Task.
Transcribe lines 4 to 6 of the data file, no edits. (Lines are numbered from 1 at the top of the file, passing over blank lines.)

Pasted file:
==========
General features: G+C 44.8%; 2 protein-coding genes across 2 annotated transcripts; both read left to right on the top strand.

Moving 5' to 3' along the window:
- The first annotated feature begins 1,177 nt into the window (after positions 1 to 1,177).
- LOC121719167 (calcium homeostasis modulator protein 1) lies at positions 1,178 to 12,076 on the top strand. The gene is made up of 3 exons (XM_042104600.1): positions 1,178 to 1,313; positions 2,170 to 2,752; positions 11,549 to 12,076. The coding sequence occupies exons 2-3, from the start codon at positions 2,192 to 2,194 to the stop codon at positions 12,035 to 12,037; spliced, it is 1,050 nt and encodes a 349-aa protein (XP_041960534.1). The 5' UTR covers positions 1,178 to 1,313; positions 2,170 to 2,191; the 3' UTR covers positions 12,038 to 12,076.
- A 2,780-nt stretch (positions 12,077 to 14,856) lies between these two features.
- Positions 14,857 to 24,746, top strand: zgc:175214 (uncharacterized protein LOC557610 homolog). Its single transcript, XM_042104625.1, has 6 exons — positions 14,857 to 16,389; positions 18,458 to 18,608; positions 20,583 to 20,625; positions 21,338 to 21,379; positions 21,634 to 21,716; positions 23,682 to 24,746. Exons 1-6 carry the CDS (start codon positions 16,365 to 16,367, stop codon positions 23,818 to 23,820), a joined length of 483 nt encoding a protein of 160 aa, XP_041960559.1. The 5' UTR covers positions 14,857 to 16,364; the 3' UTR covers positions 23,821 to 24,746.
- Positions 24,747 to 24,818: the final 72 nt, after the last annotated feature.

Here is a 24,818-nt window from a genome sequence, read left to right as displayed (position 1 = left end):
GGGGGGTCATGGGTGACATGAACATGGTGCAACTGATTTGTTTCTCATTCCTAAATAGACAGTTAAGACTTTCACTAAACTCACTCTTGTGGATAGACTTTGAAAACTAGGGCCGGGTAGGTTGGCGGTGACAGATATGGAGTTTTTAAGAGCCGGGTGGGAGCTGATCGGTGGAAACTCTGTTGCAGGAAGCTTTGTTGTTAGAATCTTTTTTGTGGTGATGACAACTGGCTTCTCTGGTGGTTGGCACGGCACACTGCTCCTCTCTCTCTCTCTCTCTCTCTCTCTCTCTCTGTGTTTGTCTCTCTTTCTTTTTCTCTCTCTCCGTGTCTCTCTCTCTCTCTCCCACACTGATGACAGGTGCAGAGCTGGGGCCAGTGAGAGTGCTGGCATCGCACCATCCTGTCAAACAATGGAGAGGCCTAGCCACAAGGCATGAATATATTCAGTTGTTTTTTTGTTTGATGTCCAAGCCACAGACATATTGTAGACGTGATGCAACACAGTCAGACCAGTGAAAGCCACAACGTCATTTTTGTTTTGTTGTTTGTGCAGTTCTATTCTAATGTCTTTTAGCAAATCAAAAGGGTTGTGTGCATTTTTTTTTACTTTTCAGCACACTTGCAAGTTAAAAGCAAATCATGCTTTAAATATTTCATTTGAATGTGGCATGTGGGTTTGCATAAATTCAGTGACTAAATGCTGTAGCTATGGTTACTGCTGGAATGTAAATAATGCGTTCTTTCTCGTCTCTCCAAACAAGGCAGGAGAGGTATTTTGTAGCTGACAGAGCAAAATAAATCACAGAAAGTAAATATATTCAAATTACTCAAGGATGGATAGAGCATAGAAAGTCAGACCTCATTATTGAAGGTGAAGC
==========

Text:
- LOC121719167 (calcium homeostasis modulator protein 1) lies at positions 1,178 to 12,076 on the top strand. The gene is made up of 3 exons (XM_042104600.1): positions 1,178 to 1,313; positions 2,170 to 2,752; positions 11,549 to 12,076. The coding sequence occupies exons 2-3, from the start codon at positions 2,192 to 2,194 to the stop codon at positions 12,035 to 12,037; spliced, it is 1,050 nt and encodes a 349-aa protein (XP_041960534.1). The 5' UTR covers positions 1,178 to 1,313; positions 2,170 to 2,191; the 3' UTR covers positions 12,038 to 12,076.
- A 2,780-nt stretch (positions 12,077 to 14,856) lies between these two features.
- Positions 14,857 to 24,746, top strand: zgc:175214 (uncharacterized protein LOC557610 homolog). Its single transcript, XM_042104625.1, has 6 exons — positions 14,857 to 16,389; positions 18,458 to 18,608; positions 20,583 to 20,625; positions 21,338 to 21,379; positions 21,634 to 21,716; positions 23,682 to 24,746. Exons 1-6 carry the CDS (start codon positions 16,365 to 16,367, stop codon positions 23,818 to 23,820), a joined length of 483 nt encoding a protein of 160 aa, XP_041960559.1. The 5' UTR covers positions 14,857 to 16,364; the 3' UTR covers positions 23,821 to 24,746.